# The Traveling Salesman Problem – The Greedy Approach

The Traveling Salesman Problem (TSP) is an NP-hard problem in combinatorial optimization studied in operations research and theoretical computer science.

History

TSP was defined in the 1800s by the Irish mathematician W. R. Hamilton and by the British mathematician Thomas Kirkman.

We can consider the TSP as a formulation in terms of graph theory for a complete weighted graph with objective to finding the Hamiltonian cycle with the least weight.

Hamilton had invented an interested mathematical game called Icosian Game with the objective being to find a Hamiltonian cycle along the edges of a dodecahedron such that every vertex is visited a single time, no edge is visited twice, and the ending point is the same as the starting point.

Practical Usage

The TSP has several applications in planning, logistics, manufacturing of microchips and some variants can be used as a sub-problem in rather complex things such as DNA sequencing.

Problem

So our dear salesman is given a list of cities and their pairwise distances, he/she is required to follow these rules:

• The salesman must visit each place.
• The salesman cannot visit the same place twice.
• The salesman can start from any location.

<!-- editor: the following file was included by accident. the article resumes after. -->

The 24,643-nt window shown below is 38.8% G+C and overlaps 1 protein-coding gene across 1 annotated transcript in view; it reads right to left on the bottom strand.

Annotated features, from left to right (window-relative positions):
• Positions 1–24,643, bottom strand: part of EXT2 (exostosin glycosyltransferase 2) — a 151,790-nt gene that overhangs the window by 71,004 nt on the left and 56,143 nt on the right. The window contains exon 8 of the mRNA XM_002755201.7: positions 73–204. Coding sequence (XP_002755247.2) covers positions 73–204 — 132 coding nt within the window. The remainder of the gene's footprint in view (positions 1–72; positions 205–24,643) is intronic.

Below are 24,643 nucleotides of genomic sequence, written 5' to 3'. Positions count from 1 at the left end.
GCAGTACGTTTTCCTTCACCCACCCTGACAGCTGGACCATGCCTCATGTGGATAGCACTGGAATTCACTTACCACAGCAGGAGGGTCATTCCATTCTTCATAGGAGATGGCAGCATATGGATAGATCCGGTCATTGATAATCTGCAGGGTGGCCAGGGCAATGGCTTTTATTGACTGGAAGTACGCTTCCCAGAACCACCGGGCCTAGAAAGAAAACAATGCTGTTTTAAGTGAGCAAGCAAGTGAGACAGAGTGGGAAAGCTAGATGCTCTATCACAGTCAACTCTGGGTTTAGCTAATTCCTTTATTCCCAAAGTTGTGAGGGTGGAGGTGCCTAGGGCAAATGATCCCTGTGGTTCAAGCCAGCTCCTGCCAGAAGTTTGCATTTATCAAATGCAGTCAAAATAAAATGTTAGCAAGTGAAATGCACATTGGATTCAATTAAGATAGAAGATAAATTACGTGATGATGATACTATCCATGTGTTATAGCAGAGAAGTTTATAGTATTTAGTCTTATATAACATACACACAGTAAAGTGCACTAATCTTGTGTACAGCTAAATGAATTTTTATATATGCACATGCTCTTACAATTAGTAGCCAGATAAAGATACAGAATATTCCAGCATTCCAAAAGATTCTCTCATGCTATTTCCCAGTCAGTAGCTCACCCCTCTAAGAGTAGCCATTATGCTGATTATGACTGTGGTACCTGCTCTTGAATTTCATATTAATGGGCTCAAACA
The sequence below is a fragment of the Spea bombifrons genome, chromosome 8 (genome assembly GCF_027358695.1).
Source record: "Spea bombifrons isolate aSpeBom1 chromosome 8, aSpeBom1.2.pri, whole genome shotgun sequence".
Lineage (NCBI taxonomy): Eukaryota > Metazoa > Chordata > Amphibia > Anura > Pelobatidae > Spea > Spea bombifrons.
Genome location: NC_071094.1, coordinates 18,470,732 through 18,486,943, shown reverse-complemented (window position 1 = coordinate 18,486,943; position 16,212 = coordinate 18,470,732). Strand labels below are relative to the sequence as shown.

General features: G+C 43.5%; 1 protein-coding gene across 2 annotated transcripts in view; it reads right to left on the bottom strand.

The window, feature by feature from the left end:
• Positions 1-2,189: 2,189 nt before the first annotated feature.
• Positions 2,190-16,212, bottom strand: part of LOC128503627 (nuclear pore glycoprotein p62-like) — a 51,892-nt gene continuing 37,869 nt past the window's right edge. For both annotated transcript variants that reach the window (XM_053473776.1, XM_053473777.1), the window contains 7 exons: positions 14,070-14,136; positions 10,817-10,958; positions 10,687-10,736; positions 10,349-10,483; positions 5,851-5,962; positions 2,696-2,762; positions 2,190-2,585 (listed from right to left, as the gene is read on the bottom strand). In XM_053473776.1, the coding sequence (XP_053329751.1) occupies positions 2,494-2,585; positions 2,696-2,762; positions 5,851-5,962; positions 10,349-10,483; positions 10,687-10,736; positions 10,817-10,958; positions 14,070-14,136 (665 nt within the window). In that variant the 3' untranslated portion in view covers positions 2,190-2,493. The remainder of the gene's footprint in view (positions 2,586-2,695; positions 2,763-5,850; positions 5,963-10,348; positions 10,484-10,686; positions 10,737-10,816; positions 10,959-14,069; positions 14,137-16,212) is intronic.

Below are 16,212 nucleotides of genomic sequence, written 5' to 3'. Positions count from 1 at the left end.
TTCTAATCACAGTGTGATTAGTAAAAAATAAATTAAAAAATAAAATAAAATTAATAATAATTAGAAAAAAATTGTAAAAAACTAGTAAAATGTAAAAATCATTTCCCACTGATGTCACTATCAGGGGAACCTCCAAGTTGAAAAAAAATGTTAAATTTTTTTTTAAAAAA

Following are the assumption:

• Assume there are direct links from each place to every other place.
• Each connection between two places carry a weight or a cost.

Objective

Based on the above mentioned rules and assumptions, come up with the optimal solution such that the overall cost for the traveling is minimum.

Solution

There are various approaches to solving this problem using varying heuristics. Below is an implementation that uses Nearest Neighbor as a heuristic for solving this problem. Please note that this is a greedy algorithm and through experiments, it has been estimated that this algorithm yields paths 25% longer than the shortest path possible.

Below is a code written in C# for the algorithm that uses Parallel.For to run the algorithm in parallel. The data structure DistanceMatrix expects a csv file with comma separated distances for each city/location. Each city should have distances on a separate row. Essentially, it expects a square matrix and ignore values on the main diagonal.

``````using System;
using System.Collections.Generic;
using System.Linq;
using System.Text;

namespace TSP
{
class Algorithms
{
public static string[] GreedySearch(DistanceMatrix distances)
{
string[] returnValue = new string[distances.LocationNames.Length];
string[] shortestPath = new string[distances.LocationNames.Length];
int[] shortestPathCost = new int[distances.LocationNames.Length];
for (int i = 0; i < shortestPathCost.Length; i++)
{
shortestPathCost[i] = 0;
}

// For each location find the shortest possible route
Parallel.For(0, distances.LocationNames.Length, delegate(int i)
{
GreedySearchParallelComputePath(distances, i, ref shortestPath[i], ref shortestPathCost[i]);
});

// Find the path with minimum cost
int shortestPathByCost = Min(shortestPathCost);
for (int i = 0; i < shortestPath.Length; i++)
{
returnValue[i] = shortestPath[i] + ", Cost: " + shortestPathCost[i].ToString();
}

return returnValue;
}

private static void GreedySearchParallelComputePath(DistanceMatrix distances, int row, ref string shortestPath, ref int shortestPathCost)